Highway pavements are an essential component of transportation systems providing access and establishing linkages from one corner to another throughout the world. Due to its utmost importance, there has been a need to construct highways that are structurally sound as well as facilitate the easy and comfortable movement of goods and people. The stability and quality of roads are thus checked by carrying out several tests. One such test is the impact test.
The impact test is a type of quality control test for highway pavements and is used to check the suitability of aggregates to be used in the construction of highway pavements.
The property by which the aggregates are capable of resisting the impact is known as toughness.
The road aggregates are subjected to subsequent impact due to the movement of vehicles.
Hence, the road aggregates should possess sufficient toughness to withstand such an impact.
The impact value test is hence used to determine the measure of the toughness of aggregates.
2. General Test Procedure of Impact Test of Aggregate
The general test procedure of the aggregate impact value test is briefly described below:
Objectives of Impact Test
1. To assess the suitability of the aggregate to be used in the highway pavement.
2. To determine the aggregate impact value.
1. An impact testing machine weighing between 45kgs to 60 kgs with a metal base.
2. A cylindrical steel cup having an internal diameter of 102mm, depth of 50mm, and thickness of 6.3mm.
3. A metal hammer with the cylindrical lower end and weighing 13.5 to 14kgs.
4. A cylindrical metallic measure with 75mm internal diameter and 50mm depth.
5. A weighing balance with a capacity not less than 500g.
6. A tamping rod of 10mm diameter and 230mm long.
Procedure of Impact Test
The procedure of the impact value test includes the following series of steps:
1. The aggregate samples of size 10mm to 12.5mm (passing through 12.5mm sieve and retained on 10mm sieve) are first taken and oven-dried at a temperature ranging from 100 degrees Celsius to 110 degrees Celsius for about four hours.
2. The aggregates are then allowed to cool down at room temperature.
3. Then, the aggregates are poured into the measuring cylinder such that 1/3rd of the cylinder is filled.
4. The aggregates are duly compacted by about 25 blows of the rounded end of the tamping rod.
5. Similarly, two such layers of aggregates are filled in the cylinder and compacted.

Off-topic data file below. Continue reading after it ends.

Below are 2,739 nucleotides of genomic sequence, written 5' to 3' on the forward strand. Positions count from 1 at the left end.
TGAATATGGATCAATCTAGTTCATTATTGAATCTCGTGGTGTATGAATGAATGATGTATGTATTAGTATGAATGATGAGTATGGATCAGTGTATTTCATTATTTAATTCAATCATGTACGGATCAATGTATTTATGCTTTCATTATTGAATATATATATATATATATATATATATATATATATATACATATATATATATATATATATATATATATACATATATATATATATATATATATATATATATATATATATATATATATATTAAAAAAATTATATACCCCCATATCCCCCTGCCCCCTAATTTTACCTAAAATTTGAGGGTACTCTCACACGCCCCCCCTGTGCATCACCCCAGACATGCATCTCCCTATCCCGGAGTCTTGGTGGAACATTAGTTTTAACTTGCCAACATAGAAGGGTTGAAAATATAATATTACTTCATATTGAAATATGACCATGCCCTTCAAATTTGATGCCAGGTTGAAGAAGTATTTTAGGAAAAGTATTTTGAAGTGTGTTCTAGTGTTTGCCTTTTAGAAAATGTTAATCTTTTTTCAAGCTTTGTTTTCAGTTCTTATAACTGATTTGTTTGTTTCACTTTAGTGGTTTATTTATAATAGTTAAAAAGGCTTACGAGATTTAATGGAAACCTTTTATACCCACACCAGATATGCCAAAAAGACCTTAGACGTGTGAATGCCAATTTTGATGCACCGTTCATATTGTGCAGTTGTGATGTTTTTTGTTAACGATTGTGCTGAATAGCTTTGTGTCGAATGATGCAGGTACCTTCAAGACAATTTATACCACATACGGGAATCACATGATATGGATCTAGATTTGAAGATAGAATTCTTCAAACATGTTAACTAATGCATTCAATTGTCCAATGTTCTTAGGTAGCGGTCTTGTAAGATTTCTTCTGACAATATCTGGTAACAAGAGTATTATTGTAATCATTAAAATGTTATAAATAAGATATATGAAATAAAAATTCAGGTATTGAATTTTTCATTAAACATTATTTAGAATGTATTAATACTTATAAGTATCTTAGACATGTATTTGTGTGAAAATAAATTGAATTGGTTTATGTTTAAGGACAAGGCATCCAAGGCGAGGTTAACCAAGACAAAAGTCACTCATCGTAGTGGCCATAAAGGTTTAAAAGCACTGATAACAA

6. Then, the net weight of the aggregates is determined.
7. The experimental setup of the impact value testing apparatus is then done.
8. The cup is then firmly fixed on the base of the testing machine followed by the placing of the test sample.
9. The specimen is further compacted by giving about 25 blows of the tamping rod.
10. Then, the hammer of the testing machine is raised until the lower face is approximately 380mm above the specimen and then it is allowed to fall freely on the specimen.
11. Fifteen such blows of the hammer are then given. It must be noted that the interval between the successive blows is not more than one second.
12. The crushed aggregate is then passed through a 2.36mm IS sieve then the fraction passing through the sieve is weighed.
Observations & Calculations
|Observations||Sample 1||Sample 2|
|Total weight of the dry sample (W1 gm)|
|Weight of portion passing 2.36 mm sieve (W2 gm)|
|Aggregate Impact Value (percent) = W2 / W1 X 100|
Aggregate Impact Value =
Recommended Values for Impact Test of Aggregate
Classification of aggregates using Aggregate Impact Value is as given below:
|Aggregate Impact Value||Classification|
|10 – 20%||Strong|
|20-30%||Satisfactory for road surfacing|
|>35%||Weak for road surfacing|
Specified limits of percent aggregate impact value for different types of road construction by the Indian Roads Congress are given below.
|Type of pavement||Aggregate impact value, not more than|
|a)||Bituminous surface dressing|
|c)||Bituminous carpet concrete|
|2.||Bitumen bound macadam base course||35|
|3.||WBM base course with bitumen surfacing||40|
|4||Cement concrete base course||45|
|Read More: Plane Table Surveying|
|Read More: Chain Surveying|